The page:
Everyday, thousands of your ideal B2B prospects/targets are expressing their needs for solutions to their business pain points through social channels. You can generate and nurture new business leads if you have a protocol in place for identifying prospective clients, engaging them in conversation, and offering content that positions you as an expert and helps to solve prospects’ problems.

Possible Reason #2 – It’s too difficult to prove ROI with social media.

This is a FALSE statement. (I would say this is “Crap” but that would make me crass)

ROI can be measured! The way we measure ROI from social media for all of our B2B clients is by the number of quality leads generated – ‘Nuff said! We successfully generate new, quality leads by strategically executing campaigns that involve leveraging social media technologies and search marketing strategies. These campaigns also involve engagement protocol development, engagement through social channels, content development (white papers, webinars, podcasts), extensive monitoring of the social Web (using tools like radian6), landing page development, possible CRM integration, and drip marketing planning.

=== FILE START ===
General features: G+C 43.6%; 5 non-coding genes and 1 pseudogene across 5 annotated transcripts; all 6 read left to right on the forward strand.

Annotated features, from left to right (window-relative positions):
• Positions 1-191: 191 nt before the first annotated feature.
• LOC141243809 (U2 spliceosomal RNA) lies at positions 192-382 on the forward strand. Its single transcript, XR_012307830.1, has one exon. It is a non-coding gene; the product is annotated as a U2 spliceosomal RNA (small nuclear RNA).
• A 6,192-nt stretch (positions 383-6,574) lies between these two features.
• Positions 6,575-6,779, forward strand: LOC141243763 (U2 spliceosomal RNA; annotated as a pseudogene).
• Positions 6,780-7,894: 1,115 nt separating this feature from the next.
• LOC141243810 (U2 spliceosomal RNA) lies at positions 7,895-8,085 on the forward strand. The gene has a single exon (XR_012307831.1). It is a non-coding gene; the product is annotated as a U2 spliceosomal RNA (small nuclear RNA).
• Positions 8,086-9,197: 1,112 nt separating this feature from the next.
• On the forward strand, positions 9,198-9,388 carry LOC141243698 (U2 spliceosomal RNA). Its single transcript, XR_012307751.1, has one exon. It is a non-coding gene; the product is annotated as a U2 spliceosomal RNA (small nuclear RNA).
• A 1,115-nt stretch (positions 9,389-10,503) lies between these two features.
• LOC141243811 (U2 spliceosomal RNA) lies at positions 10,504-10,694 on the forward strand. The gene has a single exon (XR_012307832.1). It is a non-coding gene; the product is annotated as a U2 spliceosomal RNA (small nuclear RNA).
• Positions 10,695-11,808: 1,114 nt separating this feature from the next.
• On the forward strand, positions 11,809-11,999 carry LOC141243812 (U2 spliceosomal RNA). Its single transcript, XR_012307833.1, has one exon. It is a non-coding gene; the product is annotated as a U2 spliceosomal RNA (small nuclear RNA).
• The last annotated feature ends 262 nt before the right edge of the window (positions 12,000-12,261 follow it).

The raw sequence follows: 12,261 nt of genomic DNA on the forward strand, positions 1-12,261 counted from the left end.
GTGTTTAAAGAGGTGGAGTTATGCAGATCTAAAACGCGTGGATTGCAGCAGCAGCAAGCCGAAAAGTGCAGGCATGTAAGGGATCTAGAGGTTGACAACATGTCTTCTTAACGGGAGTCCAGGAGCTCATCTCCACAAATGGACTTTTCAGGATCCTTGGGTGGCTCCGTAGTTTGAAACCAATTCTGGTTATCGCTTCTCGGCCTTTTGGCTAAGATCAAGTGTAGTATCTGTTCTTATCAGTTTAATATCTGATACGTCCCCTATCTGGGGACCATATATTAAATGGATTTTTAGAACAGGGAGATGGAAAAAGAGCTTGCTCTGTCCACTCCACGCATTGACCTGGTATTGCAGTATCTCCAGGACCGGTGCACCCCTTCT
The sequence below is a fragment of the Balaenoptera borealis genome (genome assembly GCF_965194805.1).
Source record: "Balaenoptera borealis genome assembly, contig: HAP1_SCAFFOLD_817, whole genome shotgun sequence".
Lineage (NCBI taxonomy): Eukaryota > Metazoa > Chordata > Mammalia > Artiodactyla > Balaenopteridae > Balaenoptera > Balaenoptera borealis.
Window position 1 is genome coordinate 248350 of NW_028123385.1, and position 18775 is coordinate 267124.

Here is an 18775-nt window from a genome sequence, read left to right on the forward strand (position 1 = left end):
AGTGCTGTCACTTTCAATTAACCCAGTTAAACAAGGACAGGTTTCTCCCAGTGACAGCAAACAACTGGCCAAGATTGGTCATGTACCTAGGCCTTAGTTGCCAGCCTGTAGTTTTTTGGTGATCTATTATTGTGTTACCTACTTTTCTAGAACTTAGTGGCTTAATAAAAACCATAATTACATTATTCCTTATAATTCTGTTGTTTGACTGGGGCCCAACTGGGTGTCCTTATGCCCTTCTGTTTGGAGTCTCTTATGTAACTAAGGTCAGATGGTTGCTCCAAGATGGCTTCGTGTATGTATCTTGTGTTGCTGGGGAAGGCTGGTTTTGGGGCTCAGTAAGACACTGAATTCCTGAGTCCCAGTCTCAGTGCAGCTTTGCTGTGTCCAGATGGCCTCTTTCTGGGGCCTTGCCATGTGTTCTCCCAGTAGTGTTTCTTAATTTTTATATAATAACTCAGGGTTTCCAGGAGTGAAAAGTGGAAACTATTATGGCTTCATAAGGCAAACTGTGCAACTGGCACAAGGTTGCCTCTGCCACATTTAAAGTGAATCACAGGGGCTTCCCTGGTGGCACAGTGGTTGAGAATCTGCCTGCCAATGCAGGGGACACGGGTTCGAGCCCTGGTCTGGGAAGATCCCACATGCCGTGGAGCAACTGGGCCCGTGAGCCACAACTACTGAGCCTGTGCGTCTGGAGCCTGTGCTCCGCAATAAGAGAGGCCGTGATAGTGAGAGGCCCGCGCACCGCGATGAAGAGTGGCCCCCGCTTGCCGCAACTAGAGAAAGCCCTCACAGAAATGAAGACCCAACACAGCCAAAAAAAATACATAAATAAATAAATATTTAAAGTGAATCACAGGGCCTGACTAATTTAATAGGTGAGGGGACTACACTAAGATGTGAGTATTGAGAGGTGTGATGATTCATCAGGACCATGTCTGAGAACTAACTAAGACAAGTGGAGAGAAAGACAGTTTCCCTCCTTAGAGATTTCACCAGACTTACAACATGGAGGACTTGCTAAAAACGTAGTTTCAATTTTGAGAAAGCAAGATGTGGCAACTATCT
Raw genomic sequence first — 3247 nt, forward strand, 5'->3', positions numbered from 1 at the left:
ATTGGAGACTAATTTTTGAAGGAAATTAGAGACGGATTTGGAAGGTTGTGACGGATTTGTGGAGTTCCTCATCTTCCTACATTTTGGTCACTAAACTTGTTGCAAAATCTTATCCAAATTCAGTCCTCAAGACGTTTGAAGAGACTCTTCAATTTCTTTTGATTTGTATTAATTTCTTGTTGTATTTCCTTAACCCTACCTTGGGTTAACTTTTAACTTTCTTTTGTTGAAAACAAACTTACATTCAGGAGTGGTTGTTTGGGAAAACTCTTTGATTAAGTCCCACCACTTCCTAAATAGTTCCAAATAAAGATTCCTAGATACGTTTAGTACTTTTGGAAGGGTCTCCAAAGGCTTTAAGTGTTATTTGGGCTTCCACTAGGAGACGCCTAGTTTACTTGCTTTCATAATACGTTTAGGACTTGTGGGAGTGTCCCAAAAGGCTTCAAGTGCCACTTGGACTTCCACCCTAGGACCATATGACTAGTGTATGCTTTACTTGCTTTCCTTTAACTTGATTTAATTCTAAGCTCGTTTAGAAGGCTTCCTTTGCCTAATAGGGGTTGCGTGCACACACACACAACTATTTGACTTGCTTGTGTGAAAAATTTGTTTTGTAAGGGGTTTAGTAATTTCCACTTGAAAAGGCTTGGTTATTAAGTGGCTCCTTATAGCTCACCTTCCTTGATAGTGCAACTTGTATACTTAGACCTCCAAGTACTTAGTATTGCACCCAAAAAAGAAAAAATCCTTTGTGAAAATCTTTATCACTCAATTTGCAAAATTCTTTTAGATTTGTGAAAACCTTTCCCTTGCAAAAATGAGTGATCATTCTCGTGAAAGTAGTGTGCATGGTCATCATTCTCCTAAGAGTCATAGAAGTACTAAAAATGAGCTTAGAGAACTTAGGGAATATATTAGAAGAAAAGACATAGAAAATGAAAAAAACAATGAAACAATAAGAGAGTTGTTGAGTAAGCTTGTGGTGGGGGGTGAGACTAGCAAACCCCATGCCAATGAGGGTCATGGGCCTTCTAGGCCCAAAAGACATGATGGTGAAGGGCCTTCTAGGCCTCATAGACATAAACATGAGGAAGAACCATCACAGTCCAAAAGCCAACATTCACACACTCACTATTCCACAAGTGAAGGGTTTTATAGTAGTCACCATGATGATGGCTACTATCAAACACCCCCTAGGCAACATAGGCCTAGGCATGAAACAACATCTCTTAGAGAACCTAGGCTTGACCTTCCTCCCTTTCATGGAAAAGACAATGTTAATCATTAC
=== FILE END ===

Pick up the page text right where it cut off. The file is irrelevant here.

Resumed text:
Possible Reason # 3 – B2B sales are too complicated to take place via social media or a social media agency.

First of all, social media is not a tool for closing business deals, so don’t think of it in that way. Instead, social media is a tool for listening, identifying prospects’ pain points, creating awareness of your brand and the benefits you offer, expert positioning, engagement, and lead-generation.

Second, just because there are very few social media agencies that have expertise in B2B marketing (our agency is one of the few that focuses on B2B), this doesn’t mean they don’t exist. If you are a B2B marketer looking to execute a social media campaign, you need to find a social media agency that understands the complexities of the B2B sales cycle, and the sometimes difficult B2B buyer.